Twitter saved my Hamster’s Life!

The festive season is upon us, so I thought I’d share a merry tale with you all.

Last week I was away at a conference and left my family to fend for themselves. I gave them a ring on the second night and found out that the hamster (a male Syrian hamster called ‘Tickles’) had escaped. My middle daughter had left the cage door open and Tickles had gone for a wander, anyway disaster was averted and Tickles was found safe and well.

The night I got back Tickles seemed to be ‘going for it’ in his hamster wheel and all seemed to be well. In the morning everyone was ready for school/work when there was a sudden scream from my middle daughter (it’s her hamster – and she keeps telling us as much too). Tickles was lying flat out in her cage and looked dead. I sent the children away and gave them the old “animals can’t live forever, he’d had a good life” talk – which wasn’t strictly true as he was only 6 months old. I figured he’d eaten something while being out on of his cage the other day. I took the children to school and told my daughter’s teacher about the situation. We decided we’d bury Tickles that evening. Sat at my desk ready to work I sent the following tweet:

I then received this reply from @glittrgirl

Was I wrong, was he still alive?

I got up and took another look at Tickles – he was limp and cold like a cuddly toy, but he was still alive. His cage had been in our conservatory, which although OK during the day was pretty cold at night. The manic running around in his wheel could have been an attempt to stay warm. It looked like he was hibernating.

I did some research on the Internet ( and found out that this can happen when there is an extreme drop in temperature and that I needed to wake him up to save his life. I sat put the lifeless hamster onto a hot water bottle and started massaging him. Not a lot happened but I managed to get some sugary water into his mouth. By lunchtime there were signs of recovery but when I put him back into his cage he went all limp again, almost like he was in a coma. I ended up putting him on a towel on my modem (nice and warm – probably not a good health and safety tip) and spent any spare moment I had rubbing his and talking to him. I was now determined to bring the hamster back from the dead!!

By early afternoon Tickles was showing real signs of recovery and I was able to tell my daughter the good news at the school gates. She was very ecstatic (and only slightly disappointed that the grave stone she’d coloured at school would go to waste and that a guinea pig was now out of the question!)

So Tickles lives to fight another day and it’s all thanks to @glittrgirl and Twitter.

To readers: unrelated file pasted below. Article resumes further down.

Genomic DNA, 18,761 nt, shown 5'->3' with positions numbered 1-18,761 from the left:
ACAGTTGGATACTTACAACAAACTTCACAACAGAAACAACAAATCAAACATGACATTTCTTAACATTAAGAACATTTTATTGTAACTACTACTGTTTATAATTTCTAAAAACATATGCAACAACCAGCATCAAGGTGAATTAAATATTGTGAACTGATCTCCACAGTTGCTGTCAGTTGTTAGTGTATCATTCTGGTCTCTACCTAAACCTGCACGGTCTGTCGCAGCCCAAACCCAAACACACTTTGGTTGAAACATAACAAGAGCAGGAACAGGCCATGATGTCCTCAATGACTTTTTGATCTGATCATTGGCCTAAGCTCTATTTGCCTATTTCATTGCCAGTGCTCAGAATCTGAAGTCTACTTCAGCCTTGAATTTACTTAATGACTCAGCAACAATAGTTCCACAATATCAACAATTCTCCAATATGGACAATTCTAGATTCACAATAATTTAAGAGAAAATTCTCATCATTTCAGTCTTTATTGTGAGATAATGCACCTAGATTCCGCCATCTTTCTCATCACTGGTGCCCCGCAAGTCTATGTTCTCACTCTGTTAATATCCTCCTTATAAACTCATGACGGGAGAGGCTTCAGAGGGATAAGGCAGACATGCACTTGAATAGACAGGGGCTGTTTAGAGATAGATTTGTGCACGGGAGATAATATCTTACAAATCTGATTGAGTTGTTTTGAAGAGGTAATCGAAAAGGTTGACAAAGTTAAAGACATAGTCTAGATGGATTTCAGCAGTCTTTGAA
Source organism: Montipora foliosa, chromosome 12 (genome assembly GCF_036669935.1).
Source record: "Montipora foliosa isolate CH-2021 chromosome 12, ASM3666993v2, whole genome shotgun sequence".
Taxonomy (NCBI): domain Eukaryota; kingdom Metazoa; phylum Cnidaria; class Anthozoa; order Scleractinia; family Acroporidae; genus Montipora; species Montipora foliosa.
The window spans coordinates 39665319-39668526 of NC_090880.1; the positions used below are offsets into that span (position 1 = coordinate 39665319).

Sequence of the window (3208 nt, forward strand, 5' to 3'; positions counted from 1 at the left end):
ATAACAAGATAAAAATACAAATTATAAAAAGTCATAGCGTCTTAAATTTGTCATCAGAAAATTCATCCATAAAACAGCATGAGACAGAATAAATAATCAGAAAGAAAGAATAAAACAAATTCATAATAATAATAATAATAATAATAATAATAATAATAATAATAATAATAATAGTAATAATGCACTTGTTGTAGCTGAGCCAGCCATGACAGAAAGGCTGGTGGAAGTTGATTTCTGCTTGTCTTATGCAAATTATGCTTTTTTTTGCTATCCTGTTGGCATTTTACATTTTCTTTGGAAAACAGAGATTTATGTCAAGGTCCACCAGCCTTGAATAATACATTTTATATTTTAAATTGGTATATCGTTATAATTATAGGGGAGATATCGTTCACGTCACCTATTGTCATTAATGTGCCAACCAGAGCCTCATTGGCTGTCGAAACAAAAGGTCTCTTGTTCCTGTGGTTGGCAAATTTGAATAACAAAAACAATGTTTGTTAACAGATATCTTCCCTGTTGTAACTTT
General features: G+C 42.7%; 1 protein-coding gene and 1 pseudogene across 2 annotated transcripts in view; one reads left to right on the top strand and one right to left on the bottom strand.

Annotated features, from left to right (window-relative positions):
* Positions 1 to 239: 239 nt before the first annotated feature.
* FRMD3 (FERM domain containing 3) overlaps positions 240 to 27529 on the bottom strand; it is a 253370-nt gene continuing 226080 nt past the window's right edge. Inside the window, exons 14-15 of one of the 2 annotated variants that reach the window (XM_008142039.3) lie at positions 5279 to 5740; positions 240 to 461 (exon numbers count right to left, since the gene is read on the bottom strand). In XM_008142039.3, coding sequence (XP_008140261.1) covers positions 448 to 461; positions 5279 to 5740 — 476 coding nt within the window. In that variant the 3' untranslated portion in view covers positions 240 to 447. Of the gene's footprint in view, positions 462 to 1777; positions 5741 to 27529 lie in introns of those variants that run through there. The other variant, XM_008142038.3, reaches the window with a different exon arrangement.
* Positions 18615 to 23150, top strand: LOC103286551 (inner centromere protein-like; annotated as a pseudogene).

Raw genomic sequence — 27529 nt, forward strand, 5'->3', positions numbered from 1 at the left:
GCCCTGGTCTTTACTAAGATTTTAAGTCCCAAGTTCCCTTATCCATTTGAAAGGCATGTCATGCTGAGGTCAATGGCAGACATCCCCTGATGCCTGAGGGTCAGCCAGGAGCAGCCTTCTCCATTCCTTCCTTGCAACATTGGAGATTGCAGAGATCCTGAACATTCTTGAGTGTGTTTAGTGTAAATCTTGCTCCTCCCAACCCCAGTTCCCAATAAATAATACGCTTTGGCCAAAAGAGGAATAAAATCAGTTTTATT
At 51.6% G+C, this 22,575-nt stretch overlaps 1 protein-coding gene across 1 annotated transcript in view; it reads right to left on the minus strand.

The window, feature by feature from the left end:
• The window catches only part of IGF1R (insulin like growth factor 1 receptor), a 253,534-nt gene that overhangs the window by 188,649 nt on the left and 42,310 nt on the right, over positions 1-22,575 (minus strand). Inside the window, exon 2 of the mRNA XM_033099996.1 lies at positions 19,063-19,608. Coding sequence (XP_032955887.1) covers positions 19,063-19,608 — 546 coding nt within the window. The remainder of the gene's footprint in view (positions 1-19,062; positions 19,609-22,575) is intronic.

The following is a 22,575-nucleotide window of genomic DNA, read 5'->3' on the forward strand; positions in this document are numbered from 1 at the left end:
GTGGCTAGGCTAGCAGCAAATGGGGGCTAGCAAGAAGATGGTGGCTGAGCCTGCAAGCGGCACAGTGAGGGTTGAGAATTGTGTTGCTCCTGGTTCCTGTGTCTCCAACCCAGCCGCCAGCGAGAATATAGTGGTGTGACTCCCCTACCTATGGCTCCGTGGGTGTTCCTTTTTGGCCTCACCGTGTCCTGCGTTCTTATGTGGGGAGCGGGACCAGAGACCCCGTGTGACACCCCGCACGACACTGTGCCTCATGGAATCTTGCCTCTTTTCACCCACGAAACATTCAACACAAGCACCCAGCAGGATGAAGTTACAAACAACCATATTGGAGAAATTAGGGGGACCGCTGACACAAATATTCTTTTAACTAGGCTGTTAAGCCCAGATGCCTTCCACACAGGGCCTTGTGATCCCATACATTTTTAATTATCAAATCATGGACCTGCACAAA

Tickles in a festive mood!

Merry Christmas to y’all!


Disaster Planning for Conferences

Skype link and presentation stage

Disaster! Your key note speaker can’t make it due to a family crisis!!!

This is what happened on day 2 of this year’s International Digital Curation Conference, 5 – 7 December 2011, Marriott Royal Hotel, Bristol, UK. Unfortunately Professor Philip E Bourne from the Department of Pharmacology, University of California San Diego wasn’t able to fly over for the conference.

So what did we do?

Plan A was to have Philip connect through a Skype connection and provide the audio part of his presentation. His slides would be presented on the big screen at the conference and the chair (Professor Matthew G.Davidson, Associate Dean (Research) from the Faculty of Science, University of Bath) would move the slides for Philip. Luckily this worked perfectly and the audience (and remote audience) were treated to a seamless presentation.

Behind the scenes there were a couple of things going on that are worth noting. We connected up with Philip through Skype in reasonable time for the talk and made sure that he was kept up to date with what was going on using messaging e.g. “get ready to go, the sound is perfect etc.) We didn’t allow Philip to hear the audio till the end of his talk – primarily to avoid distracting him with our conversations but also because the last minute nature of the set up didn’t allow time for testing. At the end of Philips talk we managed to connect to the mixer desk and use the microphones in the room so he could hear questions. We didn’t use video for the talk. It was 1am in California where Philip was Skyping from so he was probably ready for bed! Not only this but there were concerns about using video over the wireless connection, which was all that we had. Big thanks to the AV team at the Marriott hotel for helping us with this.

We did have a Plan B. Philip’s slides were available on Slideshare and he had also pre-recorded his talk and shared in on SciVee (it would have been played in video and document mode). SciVee is a provider of internet video and rich media solutions for the scientific, technical, and medical market.

SciVee in video and document mode

Plan C was phoning Philip’s mobile up!!

So what’s your back up plan for when your speaker can’t make it?

Rich Pitkin on the streaming desk